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Virginia Leads as the Top State for Veteran-Owned Businesses

As military members transition into civilian life, veterans often find success in the business world, out-earning their nonveteran peers. In 2022, the median income for veterans reached a record high of $50,476, compared to $38,254 among nonveterans. Notable veteran business owners, including Nike co-founder Phil Knight and FedEx founder Frederick Smith, have demonstrated that military service can be a strong foundation for entrepreneurial endeavors.

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The Landscape of Veteran-Owned Businesses

Research indicates that while the number of veteran-owned businesses has been decreasing, veterans are more likely to be self-employed than nonveterans. Additionally, veterans with small businesses boast higher average net worth. Despite their unique skill sets and discipline, veterans face concerns such as business regulations, lack of connections, financing, and acquiring customers, pointing to potential gaps in support for veteran entrepreneurs across different states.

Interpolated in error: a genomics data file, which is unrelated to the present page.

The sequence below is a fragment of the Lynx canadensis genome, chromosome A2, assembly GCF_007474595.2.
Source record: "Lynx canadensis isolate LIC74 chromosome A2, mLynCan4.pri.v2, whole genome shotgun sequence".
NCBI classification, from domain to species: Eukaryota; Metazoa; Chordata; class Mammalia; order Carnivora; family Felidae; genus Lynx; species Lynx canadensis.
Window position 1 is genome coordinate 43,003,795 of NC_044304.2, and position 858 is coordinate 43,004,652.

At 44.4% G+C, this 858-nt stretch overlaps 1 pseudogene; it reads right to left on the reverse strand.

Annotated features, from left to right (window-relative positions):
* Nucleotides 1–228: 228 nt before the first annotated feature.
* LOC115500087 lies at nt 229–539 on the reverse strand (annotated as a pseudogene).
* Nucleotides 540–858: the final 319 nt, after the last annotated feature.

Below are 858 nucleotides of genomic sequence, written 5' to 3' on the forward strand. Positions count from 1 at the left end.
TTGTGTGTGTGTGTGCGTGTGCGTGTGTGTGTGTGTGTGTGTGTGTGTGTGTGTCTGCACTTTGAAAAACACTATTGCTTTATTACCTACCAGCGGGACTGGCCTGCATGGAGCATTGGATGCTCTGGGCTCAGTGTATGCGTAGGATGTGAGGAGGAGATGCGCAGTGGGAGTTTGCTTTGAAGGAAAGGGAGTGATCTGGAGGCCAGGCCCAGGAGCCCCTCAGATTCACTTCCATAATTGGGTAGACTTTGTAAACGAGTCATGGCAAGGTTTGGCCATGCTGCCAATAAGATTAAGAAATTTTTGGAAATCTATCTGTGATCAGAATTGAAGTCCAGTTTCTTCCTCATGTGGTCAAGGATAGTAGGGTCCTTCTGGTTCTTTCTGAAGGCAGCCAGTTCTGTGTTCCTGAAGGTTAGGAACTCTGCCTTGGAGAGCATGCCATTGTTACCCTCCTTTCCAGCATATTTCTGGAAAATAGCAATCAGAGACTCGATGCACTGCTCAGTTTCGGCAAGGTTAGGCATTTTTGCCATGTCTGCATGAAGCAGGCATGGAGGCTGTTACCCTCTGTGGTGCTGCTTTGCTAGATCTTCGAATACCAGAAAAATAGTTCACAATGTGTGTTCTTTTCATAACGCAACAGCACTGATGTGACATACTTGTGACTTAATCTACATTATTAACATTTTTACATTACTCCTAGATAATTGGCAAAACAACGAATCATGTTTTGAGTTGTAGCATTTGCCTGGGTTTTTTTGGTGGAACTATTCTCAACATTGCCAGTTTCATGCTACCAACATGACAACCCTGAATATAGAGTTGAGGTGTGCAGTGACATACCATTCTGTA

Lendio, a business financing platform, analyzed six metrics to identify the best states for veterans to succeed in business. These metrics, categorized into veteran labor market and entrepreneurship, include veterans’ income, employment, business ownership, startup survival, patent innovation, and new business growth.

Which states are considered the best for veteran entrepreneurs in the United States?

  • Virginia – The Pinnacle of Support

Virginia emerges as the top state, driven by robust earnings and employment for veterans. With a median income of $68,124 in 2022, Virginia veterans outpace nonveterans by 1.6 times.

  • Wyoming – Balancing Labor Market and Entrepreneurship

Wyoming secures the second spot with a well-rounded performance in both veteran labor market (8th) and entrepreneurship (6th). The state witnesses a remarkable 42.7% increase in new business applications year over year.

  • Oregon – Entrepreneurial Hub